Take a fresh look at your lifestyle.

Electricity bills rise after fire knocks out France-UK power cable

86

Energy bills will soar as natural gas costs hit record highs after fire cut out crucial power cable between France and UK










Households and businesses are facing a rough fall and winter after a fire at a power station in Kent sent gas prices soaring to record highs.

Natural gas rose as much as 18 percent to 189p per therm following the fire at the interconnector, which links the UK and French grids.

Last night, National Grid warned that the disruption is expected to last until March, raising fears of tight supplies in the coming months.

Warming: Natural gas prices rose by a staggering 18 per cent to 189p per therm following the fire at the interconnector linking UK and French grids

An expert warned the country could face power outages if alternative energy sources such as coal failed to cover the shortfall. However, others said this was unlikely.

Yesterday, the incident exacerbated a price spike, which has already risen due to a toxic cocktail of lower stocks from Russia, lack of gas in storage in Europe and rising prices for liquefied gas transported in ocean tankers.

The 189p per therm is more than double the amount paid two months ago, and a fourfold increase from September 2020.

The price crisis is likely to put pressure on families and businesses during a crucial period of the post-Covid recovery.

Bills for domestic customers who don’t have flat rates could rise, although those with standard rates may not rise until the price cap is revised next spring.

But energy-hungry companies, such as manufacturers, are feeling the heat and are warning that companies will be forced to temporarily suspend production and may need to ration their energy.

It has also raised concerns about deliveries. The West Burton A coal station was set on fire earlier this month to meet electricity needs following a decline in wind.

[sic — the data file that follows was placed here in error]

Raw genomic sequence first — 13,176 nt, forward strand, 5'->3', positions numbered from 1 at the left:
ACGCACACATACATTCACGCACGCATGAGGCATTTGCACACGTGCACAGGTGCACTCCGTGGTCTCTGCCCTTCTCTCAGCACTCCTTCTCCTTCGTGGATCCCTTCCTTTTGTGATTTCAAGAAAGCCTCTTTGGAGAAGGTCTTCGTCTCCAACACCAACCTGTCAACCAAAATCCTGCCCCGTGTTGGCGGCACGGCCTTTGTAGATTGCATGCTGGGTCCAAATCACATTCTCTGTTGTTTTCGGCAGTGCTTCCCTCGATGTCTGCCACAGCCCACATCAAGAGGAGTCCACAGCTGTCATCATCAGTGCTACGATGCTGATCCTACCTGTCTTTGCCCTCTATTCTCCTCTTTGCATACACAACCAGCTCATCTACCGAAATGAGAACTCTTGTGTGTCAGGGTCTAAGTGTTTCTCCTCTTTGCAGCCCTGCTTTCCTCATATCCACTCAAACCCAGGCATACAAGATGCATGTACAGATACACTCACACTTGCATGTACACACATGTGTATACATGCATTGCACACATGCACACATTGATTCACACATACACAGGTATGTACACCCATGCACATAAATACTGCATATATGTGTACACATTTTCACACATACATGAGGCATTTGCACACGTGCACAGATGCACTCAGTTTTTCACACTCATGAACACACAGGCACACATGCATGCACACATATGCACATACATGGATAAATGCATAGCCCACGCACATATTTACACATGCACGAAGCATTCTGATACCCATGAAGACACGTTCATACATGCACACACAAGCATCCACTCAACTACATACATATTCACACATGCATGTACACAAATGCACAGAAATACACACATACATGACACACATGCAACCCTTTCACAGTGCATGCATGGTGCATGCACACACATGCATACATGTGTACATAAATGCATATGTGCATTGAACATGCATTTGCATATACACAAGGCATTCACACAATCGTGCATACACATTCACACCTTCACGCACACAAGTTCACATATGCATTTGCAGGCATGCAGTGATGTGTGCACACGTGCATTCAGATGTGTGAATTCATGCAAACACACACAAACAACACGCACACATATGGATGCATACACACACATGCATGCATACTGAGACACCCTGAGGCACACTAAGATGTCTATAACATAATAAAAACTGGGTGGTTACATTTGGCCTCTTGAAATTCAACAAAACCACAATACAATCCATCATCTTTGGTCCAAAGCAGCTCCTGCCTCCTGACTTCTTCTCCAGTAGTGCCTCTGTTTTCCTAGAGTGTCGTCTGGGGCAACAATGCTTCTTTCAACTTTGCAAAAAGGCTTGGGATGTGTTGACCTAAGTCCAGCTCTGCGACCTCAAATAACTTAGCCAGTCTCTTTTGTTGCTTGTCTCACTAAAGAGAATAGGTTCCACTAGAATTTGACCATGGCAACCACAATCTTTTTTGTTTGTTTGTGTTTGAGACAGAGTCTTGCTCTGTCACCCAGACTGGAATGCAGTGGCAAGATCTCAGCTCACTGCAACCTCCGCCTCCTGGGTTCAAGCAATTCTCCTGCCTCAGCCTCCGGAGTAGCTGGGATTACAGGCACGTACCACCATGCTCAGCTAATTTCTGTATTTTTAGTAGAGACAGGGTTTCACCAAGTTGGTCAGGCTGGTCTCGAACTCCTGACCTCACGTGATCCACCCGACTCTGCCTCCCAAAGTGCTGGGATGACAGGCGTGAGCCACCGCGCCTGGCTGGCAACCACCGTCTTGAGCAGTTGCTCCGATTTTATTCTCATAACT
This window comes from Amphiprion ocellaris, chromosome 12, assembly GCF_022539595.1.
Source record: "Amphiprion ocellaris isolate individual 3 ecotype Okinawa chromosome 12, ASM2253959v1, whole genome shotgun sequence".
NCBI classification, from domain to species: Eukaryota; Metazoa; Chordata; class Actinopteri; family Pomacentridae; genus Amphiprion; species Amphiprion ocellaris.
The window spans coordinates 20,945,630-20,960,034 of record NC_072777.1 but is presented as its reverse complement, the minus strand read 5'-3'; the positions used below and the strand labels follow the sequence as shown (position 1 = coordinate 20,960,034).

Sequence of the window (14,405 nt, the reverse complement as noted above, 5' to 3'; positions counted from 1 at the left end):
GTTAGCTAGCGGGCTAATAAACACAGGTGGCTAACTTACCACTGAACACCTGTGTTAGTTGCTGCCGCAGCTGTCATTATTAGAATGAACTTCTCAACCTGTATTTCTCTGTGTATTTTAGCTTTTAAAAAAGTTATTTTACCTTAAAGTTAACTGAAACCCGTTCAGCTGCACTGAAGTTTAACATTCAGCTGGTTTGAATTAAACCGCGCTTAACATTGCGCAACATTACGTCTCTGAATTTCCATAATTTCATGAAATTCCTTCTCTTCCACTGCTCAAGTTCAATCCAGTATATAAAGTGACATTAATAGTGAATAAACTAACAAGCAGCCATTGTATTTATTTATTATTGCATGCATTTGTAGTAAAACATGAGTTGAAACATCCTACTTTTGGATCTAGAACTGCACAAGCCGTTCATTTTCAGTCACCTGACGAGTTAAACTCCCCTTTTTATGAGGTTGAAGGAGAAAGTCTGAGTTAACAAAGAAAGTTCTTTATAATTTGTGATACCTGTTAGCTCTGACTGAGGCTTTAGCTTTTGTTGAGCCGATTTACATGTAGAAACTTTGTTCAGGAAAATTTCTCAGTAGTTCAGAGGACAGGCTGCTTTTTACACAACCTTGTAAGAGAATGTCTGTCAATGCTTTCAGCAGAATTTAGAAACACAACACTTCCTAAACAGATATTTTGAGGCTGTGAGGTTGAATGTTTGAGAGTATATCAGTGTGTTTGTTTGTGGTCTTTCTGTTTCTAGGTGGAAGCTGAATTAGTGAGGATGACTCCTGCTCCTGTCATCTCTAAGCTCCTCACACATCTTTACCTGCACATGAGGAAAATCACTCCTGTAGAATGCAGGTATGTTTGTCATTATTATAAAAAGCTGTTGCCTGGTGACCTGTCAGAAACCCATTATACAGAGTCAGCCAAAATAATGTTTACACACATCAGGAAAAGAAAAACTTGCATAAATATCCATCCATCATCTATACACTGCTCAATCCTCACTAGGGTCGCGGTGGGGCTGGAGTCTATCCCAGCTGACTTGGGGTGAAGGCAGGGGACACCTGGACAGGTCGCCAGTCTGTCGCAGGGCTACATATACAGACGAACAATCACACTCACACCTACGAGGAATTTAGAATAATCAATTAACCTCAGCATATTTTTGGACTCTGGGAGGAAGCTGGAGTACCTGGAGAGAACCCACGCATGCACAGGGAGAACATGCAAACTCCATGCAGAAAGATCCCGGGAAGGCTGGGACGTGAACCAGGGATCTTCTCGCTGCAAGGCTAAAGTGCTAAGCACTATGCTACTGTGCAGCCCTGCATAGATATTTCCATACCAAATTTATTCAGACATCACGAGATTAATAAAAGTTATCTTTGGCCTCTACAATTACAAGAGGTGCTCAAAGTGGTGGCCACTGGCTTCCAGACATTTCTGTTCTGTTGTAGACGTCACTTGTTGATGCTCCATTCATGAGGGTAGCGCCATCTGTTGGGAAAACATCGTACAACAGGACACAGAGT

Energy prices have already risen due to a toxic cocktail of lower supplies from Russia, lack of gas in storage in Europe and rising prices for liquefied gas transported in ocean tankers

Energy prices have already risen due to a toxic cocktail of lower supplies from Russia, lack of gas in storage in Europe and rising prices for liquefied gas transported in ocean tankers

But Tom Edwards of Cornwall Insight warned that ‘if something goes wrong, we might have nothing left in the back pocket’.

He added: “If a nuclear bomb goes offline or something big, it could cause problems because we might not have anything to replace it with.”

Verity Davidge, policy director at manufacturers association Make UK, said unprecedented energy costs “risk being a drag on any recovery”.

Davidge added: “About two-thirds of manufacturers say they are now feeling the impact of energy price increases, which, combined with inflation, higher raw material costs and wage pressures, are coming together in a perfect storm to bring the green shoots of the recovery so desperately needed into the economy. sector.’

Gareth Stace, director general of UK Steel, said excessive electricity prices have already forced some steelmakers to suspend operations.

The latest price hike brings back the picture of the decision in 2017 to close the UK’s main gas storage site. European leaders have urged ministers to reverse it.

This reduced the UK’s storage capacity from 15 days of winter demand to just four or five days, a move that relied on obtaining energy via submarine cables and liquefied gas imports.

Britain relies on six interconnectors to bring electricity to the UK, although the government is keen to build more.

The IFA 1, which was still on fire last night, produces two megawatts per hour, enough to power 2 million homes and more than the total amount generated by wind in the UK. It was operating at half capacity, or just one megawatt per hour, when it was hit.

European countries that have been unable to replenish their own gas supplies after a cold winter and lower supplies from Russia may consider cutting off access to the UK.

Experts also warn that price increases are making more small energy suppliers even more vulnerable.

Tom Lyon, energy director at Energy Helpline, said more could break in “a worst-case scenario.”

Advertisement

.

Leave A Reply

Your email address will not be published.